# Combinations of Functions

Let and f and g be functions with domains X_1 and X_2. Then the functions f+g, f-g, fg, and f/g are defined as follows:

1. (f+g)(x)=f(x)+g(x). Domain is intersection of domains X_1 and X_2: X_1 nn X_2.
2. (f-g)(x)=f(x)-g(x). Domain is intersection of domains X_1 and X_2: X_1 nn X_2.
3. (fg)(x)=f(x)*g(x). Domain is intersection of domains X_1 and X_2: X_1 nn X_2.
4. (f/g)(x)=(f(x))/(g(x)). Domain is intersection of domains X_1 and X_2: and such x that g(x)!=0: {x in X_1 nn X_2,g(x)!=0}.

Example. If f(x)=sqrt(x-2) and g(x)=sqrt(9-x^2) find f+g, f-g, fg, and f/g.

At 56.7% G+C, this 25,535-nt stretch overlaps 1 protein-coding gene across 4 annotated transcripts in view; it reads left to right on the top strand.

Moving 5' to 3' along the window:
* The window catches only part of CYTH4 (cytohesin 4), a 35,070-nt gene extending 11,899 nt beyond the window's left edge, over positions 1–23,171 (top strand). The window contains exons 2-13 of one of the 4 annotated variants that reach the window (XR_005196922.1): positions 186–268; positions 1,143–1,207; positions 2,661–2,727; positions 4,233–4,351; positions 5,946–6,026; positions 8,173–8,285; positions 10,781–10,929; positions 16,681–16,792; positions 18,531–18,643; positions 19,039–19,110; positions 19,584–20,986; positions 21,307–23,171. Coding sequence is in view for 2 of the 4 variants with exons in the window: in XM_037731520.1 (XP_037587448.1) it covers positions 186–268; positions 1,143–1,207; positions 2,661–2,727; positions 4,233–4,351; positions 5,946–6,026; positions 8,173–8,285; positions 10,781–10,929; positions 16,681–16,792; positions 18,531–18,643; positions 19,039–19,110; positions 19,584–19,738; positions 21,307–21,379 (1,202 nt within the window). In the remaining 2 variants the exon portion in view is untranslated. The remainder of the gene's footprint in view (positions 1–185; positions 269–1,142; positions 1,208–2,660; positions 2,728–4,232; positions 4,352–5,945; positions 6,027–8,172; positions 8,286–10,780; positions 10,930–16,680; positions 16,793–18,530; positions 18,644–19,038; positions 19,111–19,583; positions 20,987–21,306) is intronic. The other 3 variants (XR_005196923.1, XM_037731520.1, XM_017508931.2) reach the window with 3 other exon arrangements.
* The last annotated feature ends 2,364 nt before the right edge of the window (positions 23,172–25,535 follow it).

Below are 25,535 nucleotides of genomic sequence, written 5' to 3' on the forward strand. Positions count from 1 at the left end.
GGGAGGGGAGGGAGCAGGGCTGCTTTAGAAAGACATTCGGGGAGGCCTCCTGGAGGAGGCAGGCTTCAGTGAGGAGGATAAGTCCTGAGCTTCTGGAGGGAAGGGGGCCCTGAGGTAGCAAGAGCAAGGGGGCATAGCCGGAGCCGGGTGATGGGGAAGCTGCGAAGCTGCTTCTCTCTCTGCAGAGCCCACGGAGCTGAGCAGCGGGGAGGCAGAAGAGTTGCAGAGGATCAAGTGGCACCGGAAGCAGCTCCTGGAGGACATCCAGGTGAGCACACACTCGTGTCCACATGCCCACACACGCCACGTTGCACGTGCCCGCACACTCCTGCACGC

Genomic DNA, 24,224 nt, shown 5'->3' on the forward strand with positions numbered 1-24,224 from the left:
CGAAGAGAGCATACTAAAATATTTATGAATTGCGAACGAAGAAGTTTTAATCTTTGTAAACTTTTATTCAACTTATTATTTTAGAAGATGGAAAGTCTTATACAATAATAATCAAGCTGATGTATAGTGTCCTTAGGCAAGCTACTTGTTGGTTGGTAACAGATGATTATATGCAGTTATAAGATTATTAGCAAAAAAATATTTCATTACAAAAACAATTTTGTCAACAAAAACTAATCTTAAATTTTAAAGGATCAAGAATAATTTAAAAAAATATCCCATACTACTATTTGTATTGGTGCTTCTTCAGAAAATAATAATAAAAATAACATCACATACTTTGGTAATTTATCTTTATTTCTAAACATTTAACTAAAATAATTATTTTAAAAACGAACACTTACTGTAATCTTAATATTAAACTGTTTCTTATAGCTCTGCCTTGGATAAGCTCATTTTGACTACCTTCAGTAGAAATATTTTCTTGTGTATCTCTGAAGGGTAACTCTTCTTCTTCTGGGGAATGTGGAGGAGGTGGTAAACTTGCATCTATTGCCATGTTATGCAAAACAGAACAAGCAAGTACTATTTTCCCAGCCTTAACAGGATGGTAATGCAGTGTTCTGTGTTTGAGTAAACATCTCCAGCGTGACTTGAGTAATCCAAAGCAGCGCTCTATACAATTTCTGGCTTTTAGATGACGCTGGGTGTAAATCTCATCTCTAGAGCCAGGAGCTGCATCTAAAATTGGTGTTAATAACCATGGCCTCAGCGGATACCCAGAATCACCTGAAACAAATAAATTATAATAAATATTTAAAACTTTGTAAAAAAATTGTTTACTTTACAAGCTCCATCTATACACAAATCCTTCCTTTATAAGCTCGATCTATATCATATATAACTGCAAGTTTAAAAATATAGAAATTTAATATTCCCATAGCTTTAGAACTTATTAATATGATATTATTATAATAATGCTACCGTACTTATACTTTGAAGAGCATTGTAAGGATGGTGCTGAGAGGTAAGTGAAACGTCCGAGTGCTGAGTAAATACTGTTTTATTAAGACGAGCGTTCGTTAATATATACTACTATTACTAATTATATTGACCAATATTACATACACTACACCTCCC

Domain of f(x) is x-2>=0 or interval [2,oo). Domain of g(x) is 9-x^2>=0 or interval [-3,3].

So, the intersection of domains is [2,\ oo] nn [-3,\ 3]=[2,\ 3].

Thus,

(f+g)(x)=f(x)+g(x)=sqrt(x-2)+sqrt(9-x^2) for 2<=x<=3.

(f-g)(x)=f(x)-g(x)=sqrt(x-2)-sqrt(9-x^2) for 2<=x<=3.

(fg)(x)=f(x)g(x)=sqrt(x-2)sqrt(9-x^2)=sqrt((x-2)(9-x^2)) for 2<=x<=3.

(f/g)(x)=f(x)/g(x)=sqrt(x-2)/sqrt(9-x^2) for 2<=x<3.

Notice that the domain of f/g is the interval [2, 3) because we must exclude the points where g(x)=0, i.e. x=+-3.